Defining Collaboration Between Electrical and Mechanical Domains

12-21-2015

Modern electro-mechanical designs have many design challenges that cause various obstacles throughout the design process. Typically these challenges can be separated into two major groups:

  1. Collisions due to component and mechanical clearances not being accounted for
  2. Synchronization of design data between both electrical and mechanical designs

In the past, designers often had to exchange emails back and forth to truly understand the other designer’s intent. The process was cumbersome and often information was lost or there were large periods where no information was exchanged by the designers. Therefore, designers often had violations that caused issues downstream. As a result, designers spent a significant amount of time re-working the design to ensure that the overall design met the design requirements before the final signoff.

With the introduction of the ProSTEP format (IDX), tight synchronization between the electrical and mechanical flows is possible and very easy. Designers can easily collaborate with each domain at any frequency throughout the design process. They can exchange the true design intent to ensure that all mechanical and component clearances are enforced at every stage of the design.

What must change to make this synchronization successful? With this more powerful technology comes more responsibility in defining the flow in which information is exchanged. Defining a design flow is critical in enabling an efficient process. The time invested in this stage reduces redundant steps and ensures that correct data is exchanged and enforced throughout the project.

In most electro-mechanical projects, critical design constraints are first defined by the mechanical engineer, including board outline, mounting hole locations, placement/routing keep-out areas, connector placement, etc. The design requirements and board elements are then exchanged with the ECAD designer to ensure that the correct information is used to start the project.

The initial exchange is the ‘Baseline’ file and is the same as if you were using IDF as it will contain the entire assembly database from the mechanical domain. However, that is the only similarity between the two. The new ProSTEP iViP schema now allows you to go beyond sending a single, static file to/from each design team because it allows each domain to send incremental data (ie: only what changed, after the initial ‘Baseline’ exchange).

As you can imagine, this facilitates a much more consistent and accurate flow of information back and forth between design disciplines as it also provides a report of the differences, a way to include notes about what changed directly in the IDX file itself, and the ability to graphically interrogate the updates on the PCB or mechanical assembly and accept or reject them. This process fosters closer collaboration and enables early identification of critical issues during the design flow.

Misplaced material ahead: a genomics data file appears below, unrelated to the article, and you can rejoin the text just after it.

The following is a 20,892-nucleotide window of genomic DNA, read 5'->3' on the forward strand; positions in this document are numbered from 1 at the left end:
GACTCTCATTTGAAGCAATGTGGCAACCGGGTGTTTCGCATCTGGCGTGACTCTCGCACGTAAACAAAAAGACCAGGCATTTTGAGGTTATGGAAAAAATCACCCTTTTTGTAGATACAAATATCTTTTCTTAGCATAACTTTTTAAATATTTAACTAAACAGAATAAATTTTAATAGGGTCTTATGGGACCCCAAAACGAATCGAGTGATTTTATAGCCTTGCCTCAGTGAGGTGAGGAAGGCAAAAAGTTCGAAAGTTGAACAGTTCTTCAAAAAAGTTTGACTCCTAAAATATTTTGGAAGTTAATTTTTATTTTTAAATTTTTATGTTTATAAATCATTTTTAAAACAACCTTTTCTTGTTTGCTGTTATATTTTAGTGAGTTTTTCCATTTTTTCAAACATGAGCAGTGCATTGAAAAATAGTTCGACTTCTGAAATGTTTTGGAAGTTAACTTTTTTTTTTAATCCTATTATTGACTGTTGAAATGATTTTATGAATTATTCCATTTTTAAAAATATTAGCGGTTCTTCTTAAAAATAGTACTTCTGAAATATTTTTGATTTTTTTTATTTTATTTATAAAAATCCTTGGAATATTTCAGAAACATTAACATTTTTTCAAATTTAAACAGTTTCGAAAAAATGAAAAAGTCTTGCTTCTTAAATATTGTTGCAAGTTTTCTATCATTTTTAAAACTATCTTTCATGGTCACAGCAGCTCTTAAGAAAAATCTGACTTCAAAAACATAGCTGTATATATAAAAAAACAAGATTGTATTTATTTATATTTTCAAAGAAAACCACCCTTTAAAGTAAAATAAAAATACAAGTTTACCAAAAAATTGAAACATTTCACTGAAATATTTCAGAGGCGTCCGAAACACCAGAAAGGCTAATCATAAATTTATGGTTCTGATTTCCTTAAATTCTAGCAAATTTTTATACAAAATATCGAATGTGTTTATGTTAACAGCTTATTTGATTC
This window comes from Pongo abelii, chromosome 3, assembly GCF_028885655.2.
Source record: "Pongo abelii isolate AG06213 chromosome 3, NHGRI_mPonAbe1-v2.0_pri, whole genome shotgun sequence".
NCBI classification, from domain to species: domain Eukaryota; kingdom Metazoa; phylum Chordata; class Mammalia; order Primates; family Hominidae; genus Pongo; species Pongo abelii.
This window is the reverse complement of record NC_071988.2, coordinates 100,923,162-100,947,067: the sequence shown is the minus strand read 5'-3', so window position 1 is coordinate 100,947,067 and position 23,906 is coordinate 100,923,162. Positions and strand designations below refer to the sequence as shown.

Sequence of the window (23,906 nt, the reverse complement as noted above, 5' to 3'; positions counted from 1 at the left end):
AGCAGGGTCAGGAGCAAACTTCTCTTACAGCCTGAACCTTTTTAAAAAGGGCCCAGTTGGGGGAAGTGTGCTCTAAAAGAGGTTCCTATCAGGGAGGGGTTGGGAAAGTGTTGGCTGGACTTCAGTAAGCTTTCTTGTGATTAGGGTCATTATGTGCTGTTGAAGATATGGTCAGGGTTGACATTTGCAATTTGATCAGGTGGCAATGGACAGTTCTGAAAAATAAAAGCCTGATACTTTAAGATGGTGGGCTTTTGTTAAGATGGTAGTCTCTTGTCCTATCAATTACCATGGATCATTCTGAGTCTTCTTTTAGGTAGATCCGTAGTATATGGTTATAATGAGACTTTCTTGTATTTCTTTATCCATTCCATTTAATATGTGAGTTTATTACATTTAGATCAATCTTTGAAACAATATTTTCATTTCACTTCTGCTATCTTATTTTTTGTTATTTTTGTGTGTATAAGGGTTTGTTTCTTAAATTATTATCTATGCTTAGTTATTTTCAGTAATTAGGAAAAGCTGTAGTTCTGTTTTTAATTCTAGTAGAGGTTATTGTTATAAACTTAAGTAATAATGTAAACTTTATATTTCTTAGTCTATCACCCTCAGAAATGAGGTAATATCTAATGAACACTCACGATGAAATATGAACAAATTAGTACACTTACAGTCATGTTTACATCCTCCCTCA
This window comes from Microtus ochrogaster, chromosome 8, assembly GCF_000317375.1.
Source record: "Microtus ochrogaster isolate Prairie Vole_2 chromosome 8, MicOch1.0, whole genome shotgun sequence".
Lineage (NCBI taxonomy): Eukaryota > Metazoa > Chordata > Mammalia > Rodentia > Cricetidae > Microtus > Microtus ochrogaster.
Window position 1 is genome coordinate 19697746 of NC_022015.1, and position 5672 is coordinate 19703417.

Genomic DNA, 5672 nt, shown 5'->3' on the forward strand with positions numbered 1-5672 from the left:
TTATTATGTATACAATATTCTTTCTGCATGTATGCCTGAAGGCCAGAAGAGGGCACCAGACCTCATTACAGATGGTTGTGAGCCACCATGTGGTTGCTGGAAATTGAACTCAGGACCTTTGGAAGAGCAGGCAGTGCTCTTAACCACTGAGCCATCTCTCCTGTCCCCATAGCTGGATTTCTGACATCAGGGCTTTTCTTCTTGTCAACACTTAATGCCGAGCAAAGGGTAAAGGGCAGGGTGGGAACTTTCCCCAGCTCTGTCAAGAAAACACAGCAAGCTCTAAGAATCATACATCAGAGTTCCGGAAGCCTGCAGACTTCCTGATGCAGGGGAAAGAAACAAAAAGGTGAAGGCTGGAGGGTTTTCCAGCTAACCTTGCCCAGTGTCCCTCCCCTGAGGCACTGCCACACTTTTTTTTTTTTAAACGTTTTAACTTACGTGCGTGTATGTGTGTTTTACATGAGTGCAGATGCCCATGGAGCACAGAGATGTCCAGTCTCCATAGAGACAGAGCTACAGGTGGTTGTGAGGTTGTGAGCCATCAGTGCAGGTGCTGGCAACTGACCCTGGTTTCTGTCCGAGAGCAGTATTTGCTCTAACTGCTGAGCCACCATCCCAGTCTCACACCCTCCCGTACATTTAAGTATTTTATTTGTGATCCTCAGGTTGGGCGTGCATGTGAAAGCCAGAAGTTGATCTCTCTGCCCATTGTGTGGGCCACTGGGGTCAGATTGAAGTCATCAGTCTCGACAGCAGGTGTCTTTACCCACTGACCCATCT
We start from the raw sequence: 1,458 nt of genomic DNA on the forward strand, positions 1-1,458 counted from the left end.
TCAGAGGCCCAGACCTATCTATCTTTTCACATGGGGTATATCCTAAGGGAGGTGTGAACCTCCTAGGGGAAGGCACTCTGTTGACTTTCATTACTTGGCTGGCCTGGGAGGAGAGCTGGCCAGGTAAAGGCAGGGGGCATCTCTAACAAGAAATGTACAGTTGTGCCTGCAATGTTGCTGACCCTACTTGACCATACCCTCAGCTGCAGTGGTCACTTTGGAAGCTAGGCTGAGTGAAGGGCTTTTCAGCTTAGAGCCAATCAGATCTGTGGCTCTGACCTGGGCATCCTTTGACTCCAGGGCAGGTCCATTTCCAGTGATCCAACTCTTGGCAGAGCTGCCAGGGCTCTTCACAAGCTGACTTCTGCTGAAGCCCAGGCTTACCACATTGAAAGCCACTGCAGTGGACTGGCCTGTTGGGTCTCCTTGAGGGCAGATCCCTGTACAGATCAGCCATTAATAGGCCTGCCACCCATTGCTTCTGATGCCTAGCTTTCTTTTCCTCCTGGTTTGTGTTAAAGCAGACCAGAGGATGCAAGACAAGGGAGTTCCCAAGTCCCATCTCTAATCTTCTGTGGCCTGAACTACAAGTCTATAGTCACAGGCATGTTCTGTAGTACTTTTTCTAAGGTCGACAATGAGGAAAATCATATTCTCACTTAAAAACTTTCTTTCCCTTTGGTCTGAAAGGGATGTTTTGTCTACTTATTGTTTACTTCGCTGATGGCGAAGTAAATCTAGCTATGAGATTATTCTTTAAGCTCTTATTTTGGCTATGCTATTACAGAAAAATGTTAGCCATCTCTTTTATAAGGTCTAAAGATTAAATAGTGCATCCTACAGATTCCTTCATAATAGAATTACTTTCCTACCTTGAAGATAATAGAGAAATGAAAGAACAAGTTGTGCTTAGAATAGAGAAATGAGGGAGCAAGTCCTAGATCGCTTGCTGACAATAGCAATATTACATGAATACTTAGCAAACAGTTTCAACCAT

The following steps outline a typical workflow between ECAD and MCAD design tools using the ProSTEP iViP schema:

  1. The mechanical engineer creates a PCB inside an assembly that mounts to existing hardware.
  2. A ‘Baseline’ IDX file is exported to the ECAD designer.
  3. The ‘Baseline’ is accepted in the ECAD design, synchronizing the ECAD with the MCAD databases.
  4. The ECAD designer then sends back a ‘Response’ file to the MCAD engineer that the ‘Baseline’ has been accepted.
  5. The board is modified in either the MCAD or ECAD tool suite and sent to the respective tool using a proposal (incremental) collaboration file.
  6. The ECAD designer (or MCAD engineer) then reviews the updates and either accepts or rejects the proposal and sends a response file back to the originator.
  7. The second designer/engineer accepts the ‘Response’ file and the process continues.

 ProStep-exchange-520x301.png

 

With a defined workflow in the ProSTEP exchange, you will be able to identify electromechanical issues before it is too late and have more time for other projects.

Check out one example of an electro-mechanical collaboration with PTC Creo and Mentor Graphics Xpedition® in this white paper: Optimizing Electro-mechanical Collaboration. You also might be interested in my previous blog post on this topic: Tired of writing stick it notes and emails to collaborate on your electro-mechanical design?

For additional information on MCAD collaboration, visit this page.

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2015

Defining Collaboration Between Electrical and Mechanical Domains

12-21-2015

Modern electro-mechanical designs have many design challenges that cause various obstacles throughout the design process. Typically these challenges can be separated into two major groups: Collisions due to component and mechanical clearances not being accounted for Synchronization of design data between both electrical and mechanical designs In the past, designers often had to exchange emails back…

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